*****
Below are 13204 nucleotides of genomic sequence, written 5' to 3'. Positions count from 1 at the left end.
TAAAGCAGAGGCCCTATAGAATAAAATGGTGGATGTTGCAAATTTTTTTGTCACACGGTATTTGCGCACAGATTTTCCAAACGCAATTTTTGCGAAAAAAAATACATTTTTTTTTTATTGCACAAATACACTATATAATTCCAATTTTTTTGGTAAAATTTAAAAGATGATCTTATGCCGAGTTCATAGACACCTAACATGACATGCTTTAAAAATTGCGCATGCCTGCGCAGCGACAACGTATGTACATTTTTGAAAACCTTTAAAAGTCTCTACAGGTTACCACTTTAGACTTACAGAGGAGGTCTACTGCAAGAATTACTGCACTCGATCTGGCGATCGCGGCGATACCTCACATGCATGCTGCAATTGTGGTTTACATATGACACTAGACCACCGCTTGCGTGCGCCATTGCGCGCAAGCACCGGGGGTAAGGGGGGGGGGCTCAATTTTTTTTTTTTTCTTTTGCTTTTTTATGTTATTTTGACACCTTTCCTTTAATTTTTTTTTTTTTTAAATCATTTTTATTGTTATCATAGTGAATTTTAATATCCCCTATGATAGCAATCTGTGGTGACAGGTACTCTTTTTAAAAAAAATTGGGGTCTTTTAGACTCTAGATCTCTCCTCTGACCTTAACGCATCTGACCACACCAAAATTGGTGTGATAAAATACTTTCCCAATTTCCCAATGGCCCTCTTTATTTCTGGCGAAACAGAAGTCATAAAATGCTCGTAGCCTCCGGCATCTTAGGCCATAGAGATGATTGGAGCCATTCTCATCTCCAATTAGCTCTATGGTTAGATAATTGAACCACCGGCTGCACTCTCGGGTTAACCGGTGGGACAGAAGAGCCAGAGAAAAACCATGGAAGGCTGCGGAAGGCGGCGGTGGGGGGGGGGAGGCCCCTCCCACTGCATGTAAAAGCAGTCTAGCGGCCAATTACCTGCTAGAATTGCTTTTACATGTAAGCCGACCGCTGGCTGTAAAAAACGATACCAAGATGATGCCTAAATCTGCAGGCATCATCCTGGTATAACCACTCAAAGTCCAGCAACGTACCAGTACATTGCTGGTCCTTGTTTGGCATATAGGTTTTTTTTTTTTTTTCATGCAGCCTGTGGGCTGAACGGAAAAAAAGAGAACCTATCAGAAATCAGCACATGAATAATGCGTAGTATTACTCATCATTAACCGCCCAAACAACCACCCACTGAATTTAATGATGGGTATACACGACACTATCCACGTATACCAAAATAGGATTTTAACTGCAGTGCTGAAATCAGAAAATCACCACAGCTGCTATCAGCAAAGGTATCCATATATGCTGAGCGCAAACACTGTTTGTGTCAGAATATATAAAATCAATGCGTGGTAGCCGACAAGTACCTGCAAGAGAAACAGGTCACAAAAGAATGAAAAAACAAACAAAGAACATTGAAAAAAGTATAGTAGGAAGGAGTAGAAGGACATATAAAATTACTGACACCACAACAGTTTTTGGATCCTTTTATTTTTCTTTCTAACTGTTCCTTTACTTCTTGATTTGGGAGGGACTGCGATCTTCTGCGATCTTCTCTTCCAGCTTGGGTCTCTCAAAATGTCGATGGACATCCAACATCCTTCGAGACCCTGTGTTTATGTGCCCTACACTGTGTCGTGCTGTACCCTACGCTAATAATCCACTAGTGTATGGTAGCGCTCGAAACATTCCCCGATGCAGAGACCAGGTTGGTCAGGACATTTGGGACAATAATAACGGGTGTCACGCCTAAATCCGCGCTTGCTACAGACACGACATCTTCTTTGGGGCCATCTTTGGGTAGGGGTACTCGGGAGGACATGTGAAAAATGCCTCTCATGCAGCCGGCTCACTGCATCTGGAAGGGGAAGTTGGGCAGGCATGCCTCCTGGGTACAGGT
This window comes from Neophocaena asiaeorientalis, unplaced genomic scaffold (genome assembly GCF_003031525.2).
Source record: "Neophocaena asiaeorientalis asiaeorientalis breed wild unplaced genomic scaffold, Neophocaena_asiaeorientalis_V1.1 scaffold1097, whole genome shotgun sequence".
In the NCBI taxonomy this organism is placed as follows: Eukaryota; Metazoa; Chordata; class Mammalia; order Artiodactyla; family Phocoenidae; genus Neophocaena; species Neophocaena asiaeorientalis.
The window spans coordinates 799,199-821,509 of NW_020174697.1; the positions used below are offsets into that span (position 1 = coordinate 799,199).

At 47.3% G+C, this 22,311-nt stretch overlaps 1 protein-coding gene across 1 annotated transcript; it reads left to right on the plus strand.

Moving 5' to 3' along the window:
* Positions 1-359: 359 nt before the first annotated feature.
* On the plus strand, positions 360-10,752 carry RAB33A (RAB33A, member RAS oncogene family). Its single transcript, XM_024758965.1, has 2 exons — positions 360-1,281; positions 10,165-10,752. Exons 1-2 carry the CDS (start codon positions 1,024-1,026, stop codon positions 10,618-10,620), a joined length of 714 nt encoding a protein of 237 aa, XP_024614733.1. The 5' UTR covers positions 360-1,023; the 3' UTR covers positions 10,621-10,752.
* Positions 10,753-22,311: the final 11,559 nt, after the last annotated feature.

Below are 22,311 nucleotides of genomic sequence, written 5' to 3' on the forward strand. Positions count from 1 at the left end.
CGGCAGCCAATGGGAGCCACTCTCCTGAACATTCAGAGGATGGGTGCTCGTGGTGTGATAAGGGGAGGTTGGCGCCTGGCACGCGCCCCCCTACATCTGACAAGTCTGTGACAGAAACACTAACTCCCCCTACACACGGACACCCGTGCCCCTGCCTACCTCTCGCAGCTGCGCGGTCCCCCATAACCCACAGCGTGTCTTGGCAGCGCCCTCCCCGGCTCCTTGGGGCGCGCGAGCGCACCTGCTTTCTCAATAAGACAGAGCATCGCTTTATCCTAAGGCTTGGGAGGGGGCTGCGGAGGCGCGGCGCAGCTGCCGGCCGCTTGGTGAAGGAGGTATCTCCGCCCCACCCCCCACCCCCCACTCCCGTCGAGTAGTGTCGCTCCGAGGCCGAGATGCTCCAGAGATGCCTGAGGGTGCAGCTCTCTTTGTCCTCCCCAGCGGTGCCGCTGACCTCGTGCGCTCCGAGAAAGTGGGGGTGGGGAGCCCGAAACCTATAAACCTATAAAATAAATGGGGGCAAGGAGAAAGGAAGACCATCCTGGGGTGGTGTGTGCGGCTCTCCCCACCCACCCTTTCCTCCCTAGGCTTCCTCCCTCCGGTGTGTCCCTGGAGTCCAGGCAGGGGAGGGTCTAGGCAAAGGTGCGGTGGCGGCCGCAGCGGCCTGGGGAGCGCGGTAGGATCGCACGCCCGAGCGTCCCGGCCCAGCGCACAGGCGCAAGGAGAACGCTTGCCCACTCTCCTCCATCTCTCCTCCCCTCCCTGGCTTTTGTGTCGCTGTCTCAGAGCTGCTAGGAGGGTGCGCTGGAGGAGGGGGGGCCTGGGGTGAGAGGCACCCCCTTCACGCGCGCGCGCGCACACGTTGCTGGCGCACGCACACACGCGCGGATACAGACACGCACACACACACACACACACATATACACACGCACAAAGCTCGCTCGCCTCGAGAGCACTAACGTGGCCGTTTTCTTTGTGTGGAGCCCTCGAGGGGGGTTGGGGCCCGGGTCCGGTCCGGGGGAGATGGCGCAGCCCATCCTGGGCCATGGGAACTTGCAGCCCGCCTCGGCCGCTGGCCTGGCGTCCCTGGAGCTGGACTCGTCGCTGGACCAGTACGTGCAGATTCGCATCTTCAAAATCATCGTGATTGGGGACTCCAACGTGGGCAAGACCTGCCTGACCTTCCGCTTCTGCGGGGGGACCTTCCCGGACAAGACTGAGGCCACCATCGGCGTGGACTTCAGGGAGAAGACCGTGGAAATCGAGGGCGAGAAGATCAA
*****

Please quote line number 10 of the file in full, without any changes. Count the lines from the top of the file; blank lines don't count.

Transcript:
* On the plus strand, positions 360-10,752 carry RAB33A (RAB33A, member RAS oncogene family). Its single transcript, XM_024758965.1, has 2 exons — positions 360-1,281; positions 10,165-10,752. Exons 1-2 carry the CDS (start codon positions 1,024-1,026, stop codon positions 10,618-10,620), a joined length of 714 nt encoding a protein of 237 aa, XP_024614733.1. The 5' UTR covers positions 360-1,023; the 3' UTR covers positions 10,621-10,752.